Lieberman: Israel and US agree on 19 of 20 topics

Lieberman says all parties are reconsidering the Iran situation in light of post-election chaos.

By HILARY LEILA KRIEGER, JPOST CORRESPONDENT IN WASHINGTON
June 18, 2009 19:04
2 minute read.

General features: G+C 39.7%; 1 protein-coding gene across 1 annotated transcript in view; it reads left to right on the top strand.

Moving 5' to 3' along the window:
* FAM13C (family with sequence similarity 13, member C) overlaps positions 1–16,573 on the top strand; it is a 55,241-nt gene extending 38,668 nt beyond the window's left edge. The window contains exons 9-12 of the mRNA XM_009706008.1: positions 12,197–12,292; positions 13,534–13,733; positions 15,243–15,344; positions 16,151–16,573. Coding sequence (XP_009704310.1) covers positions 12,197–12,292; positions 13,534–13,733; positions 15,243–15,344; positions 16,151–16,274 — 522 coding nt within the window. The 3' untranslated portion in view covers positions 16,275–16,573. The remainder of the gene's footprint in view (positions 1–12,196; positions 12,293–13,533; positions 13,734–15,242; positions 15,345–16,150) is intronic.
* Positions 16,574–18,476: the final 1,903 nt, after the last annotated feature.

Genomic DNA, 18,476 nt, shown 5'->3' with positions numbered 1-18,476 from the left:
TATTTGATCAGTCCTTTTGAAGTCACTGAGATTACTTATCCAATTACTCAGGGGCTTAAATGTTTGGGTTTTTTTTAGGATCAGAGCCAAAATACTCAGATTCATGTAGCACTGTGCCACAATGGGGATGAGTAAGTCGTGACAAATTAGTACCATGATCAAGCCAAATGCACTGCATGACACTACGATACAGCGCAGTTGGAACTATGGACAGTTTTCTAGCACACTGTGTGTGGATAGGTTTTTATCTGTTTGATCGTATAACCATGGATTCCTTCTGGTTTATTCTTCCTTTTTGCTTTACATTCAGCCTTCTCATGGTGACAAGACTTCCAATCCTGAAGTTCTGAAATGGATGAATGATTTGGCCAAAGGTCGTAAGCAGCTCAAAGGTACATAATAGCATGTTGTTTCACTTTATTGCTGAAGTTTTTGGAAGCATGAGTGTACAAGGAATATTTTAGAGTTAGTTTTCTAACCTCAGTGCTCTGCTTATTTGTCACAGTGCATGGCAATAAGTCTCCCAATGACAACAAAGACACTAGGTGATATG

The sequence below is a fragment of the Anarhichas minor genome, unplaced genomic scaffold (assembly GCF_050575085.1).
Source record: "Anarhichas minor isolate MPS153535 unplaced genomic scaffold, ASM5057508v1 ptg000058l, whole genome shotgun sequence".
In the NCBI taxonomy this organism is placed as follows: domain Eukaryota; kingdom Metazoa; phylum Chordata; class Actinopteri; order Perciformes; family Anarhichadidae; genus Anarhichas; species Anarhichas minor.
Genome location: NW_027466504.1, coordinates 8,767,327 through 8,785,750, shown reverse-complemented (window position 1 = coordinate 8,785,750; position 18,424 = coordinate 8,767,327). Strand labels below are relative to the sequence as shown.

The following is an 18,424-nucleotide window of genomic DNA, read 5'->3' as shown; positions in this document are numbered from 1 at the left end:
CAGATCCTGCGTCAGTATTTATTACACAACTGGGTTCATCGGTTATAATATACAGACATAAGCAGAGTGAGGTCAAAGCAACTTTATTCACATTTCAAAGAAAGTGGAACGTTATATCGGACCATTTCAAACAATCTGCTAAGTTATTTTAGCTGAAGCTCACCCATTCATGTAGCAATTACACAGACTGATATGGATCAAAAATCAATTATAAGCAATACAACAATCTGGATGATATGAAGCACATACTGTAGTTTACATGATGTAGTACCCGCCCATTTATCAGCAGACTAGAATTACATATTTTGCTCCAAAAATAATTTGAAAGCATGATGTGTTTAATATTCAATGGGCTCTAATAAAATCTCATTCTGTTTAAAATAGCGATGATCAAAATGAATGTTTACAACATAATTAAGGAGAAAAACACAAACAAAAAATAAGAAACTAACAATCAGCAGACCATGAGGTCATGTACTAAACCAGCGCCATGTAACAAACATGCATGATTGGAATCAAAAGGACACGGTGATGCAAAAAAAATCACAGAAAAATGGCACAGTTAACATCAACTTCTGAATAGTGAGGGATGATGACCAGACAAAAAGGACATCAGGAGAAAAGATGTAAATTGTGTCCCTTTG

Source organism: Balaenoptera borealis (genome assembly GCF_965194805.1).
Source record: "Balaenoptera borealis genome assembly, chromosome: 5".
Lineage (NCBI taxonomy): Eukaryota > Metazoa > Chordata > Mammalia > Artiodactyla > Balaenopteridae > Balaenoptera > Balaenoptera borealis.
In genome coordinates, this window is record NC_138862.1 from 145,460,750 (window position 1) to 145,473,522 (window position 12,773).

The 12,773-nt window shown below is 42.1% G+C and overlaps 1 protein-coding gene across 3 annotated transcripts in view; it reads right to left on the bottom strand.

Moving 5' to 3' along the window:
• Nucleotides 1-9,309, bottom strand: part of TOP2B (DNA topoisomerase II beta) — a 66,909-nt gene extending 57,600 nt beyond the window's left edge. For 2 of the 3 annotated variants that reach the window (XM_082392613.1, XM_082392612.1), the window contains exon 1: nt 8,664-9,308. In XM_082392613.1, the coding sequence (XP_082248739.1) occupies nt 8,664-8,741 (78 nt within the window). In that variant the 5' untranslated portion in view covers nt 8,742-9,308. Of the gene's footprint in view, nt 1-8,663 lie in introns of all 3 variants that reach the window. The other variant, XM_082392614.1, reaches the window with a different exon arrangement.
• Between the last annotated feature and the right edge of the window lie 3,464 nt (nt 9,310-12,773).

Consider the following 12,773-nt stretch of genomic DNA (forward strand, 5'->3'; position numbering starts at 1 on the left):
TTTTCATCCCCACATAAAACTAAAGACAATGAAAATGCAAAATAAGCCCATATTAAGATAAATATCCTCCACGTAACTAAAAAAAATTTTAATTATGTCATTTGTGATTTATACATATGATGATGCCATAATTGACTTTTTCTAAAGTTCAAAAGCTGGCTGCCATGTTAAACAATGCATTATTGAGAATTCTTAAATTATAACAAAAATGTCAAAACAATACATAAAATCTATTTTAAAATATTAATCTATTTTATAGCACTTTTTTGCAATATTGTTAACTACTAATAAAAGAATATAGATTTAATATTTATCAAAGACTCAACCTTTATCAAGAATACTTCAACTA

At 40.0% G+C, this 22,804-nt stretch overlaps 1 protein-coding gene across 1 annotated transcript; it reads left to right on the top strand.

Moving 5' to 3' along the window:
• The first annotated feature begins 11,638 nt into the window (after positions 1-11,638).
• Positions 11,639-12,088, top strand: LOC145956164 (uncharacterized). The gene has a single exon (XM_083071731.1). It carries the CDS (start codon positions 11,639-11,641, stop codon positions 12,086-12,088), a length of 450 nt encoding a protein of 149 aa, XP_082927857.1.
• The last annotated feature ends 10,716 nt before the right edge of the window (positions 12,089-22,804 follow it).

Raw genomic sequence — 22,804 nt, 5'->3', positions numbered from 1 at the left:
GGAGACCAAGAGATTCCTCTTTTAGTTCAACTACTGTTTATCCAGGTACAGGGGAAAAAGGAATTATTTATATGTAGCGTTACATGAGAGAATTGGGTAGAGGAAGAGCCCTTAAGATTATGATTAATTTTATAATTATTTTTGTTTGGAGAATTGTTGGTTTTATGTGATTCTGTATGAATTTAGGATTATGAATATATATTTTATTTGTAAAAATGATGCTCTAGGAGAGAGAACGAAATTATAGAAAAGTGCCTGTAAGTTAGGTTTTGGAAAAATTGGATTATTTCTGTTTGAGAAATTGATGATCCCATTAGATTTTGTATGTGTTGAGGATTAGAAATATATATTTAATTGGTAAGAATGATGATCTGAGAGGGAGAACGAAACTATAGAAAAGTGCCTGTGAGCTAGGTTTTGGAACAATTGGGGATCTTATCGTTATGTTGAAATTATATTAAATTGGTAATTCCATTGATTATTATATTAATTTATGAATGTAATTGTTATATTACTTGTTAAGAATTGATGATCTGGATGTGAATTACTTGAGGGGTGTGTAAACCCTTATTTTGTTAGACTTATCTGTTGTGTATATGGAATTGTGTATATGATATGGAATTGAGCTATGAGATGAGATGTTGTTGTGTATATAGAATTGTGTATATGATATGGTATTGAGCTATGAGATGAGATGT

Foreign Minister Avigdor Lieberman tried to play down differences between the United States and Israel during his trip here Thursday, saying that the countries agree on most points and have a strong relationship. "There can be a disagreement on one issue," he told Israeli reporters, referring to settlements. "There are at least 20 different issues and I think that for 19 of the issues there is understanding and agreement." He added that "on both sides there is a desire to reach agreement, even on this point." Yet Lieberman reiterated that natural growth in the settlements would continue, saying, "We are not prepared to strangle our own people." He made a similar declaration while standing beside US Secretary of State Hillary Clinton the day before. He said the meetings with Clinton and other top US officials during his first visit as foreign minister have focused primarily on topics including Iran, Syria, terrorism and the peace process rather than settlements. Lieberman described all parties as reconsidering the situation in Iran in light of the recent chaos there following the presidential election last week. Israel has been skeptical of the American approach of diplomatic outreach to Iran, and some have questioned its feasibility as protests have rocked the Islamic Republic. At Wednesday's joint press conference with Lieberman, Clinton spoke of the importance of engagement and the US commitment to that path. But there are indications that the US may be recalculating its approach given the unfolding events, including a New York Times report on Thursday that Clinton and Vice President Joe Biden, among others in the administration, are pushing for a more aggressive posture in favor of the protesters. When asked about the Times report, State Department spokesman Philip Crowley stressed that there was no "daylight between the position of the president and the position of the secretary of state," but he did acknowledge that the pace of events and America's response were fluid ones. "This is not a static situation," he said. "I think we are trying to assess the situation on a day- to-day basis." Despite Lieberman's clear-cut refusal to compromise on natural growth in settlements, Crowley echoed the opening that Clinton implied at Wednesday's press conference toward working out a compromise. Crowley pointed out that Middle East envoy George Mitchell would be meeting next week in Paris with Prime Minister Binyamin Netanyahu "to continue this discussion." While he emphasized the American position that "there should be a stop to all settlements," Crowley also referred to Mitchell's own recent statement that the process was a negotiation between all the parties involved.


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